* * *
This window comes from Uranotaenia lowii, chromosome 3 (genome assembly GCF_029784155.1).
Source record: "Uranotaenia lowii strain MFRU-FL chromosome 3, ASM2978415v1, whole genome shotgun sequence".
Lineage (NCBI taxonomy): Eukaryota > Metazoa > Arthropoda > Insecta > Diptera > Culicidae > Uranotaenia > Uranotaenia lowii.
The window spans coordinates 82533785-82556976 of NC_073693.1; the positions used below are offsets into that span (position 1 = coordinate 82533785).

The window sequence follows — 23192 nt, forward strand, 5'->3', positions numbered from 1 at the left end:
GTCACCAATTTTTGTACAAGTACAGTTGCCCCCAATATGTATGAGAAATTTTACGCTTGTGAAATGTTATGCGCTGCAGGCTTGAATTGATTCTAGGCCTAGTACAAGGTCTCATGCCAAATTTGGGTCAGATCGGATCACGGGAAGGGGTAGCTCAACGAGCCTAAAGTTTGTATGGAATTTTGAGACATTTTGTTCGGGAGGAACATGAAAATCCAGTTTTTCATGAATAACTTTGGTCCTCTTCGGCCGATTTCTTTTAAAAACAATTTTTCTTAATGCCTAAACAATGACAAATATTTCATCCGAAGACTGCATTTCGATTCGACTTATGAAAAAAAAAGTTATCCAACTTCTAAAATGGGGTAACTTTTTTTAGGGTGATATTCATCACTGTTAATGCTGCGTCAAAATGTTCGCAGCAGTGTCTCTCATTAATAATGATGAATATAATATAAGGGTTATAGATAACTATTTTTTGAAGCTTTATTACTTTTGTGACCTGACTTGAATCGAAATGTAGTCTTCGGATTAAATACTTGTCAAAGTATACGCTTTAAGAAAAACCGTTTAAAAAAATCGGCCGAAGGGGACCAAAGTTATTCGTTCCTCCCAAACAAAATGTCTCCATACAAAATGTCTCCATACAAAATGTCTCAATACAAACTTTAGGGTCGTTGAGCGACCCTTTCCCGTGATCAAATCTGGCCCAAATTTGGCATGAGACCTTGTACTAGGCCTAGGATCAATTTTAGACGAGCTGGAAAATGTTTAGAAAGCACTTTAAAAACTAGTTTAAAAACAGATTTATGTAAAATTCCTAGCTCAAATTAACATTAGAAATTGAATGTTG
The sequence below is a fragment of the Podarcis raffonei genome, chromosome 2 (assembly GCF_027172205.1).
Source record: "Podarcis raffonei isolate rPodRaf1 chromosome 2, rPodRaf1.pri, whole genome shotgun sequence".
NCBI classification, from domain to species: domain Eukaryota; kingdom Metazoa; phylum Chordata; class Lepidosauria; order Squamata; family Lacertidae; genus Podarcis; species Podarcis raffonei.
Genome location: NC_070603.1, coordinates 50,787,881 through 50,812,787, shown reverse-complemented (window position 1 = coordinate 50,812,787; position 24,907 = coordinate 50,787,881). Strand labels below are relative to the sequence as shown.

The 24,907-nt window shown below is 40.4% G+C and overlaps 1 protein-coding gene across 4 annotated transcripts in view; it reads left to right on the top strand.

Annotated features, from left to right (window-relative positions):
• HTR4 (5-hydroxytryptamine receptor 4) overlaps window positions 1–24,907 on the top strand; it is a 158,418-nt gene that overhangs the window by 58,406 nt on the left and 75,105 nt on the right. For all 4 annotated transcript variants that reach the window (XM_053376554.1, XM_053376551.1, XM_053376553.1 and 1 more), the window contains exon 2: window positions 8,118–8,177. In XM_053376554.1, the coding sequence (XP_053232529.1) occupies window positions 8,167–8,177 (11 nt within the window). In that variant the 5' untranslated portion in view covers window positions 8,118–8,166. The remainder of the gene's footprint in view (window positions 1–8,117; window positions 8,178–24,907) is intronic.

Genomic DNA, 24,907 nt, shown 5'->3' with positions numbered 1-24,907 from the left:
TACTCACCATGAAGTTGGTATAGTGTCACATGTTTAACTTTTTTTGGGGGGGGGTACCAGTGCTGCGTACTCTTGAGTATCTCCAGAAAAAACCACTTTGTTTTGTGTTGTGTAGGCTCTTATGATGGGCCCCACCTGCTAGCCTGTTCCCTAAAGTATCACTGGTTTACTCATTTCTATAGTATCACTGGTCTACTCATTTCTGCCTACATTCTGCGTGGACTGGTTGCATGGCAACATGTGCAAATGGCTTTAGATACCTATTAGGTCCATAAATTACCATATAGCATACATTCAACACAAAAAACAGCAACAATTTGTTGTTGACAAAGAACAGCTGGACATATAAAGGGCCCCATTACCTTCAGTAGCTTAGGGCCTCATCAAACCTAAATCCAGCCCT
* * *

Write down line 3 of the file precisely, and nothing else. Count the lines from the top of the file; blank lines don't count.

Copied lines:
Lineage (NCBI taxonomy): Eukaryota > Metazoa > Arthropoda > Insecta > Diptera > Culicidae > Uranotaenia > Uranotaenia lowii.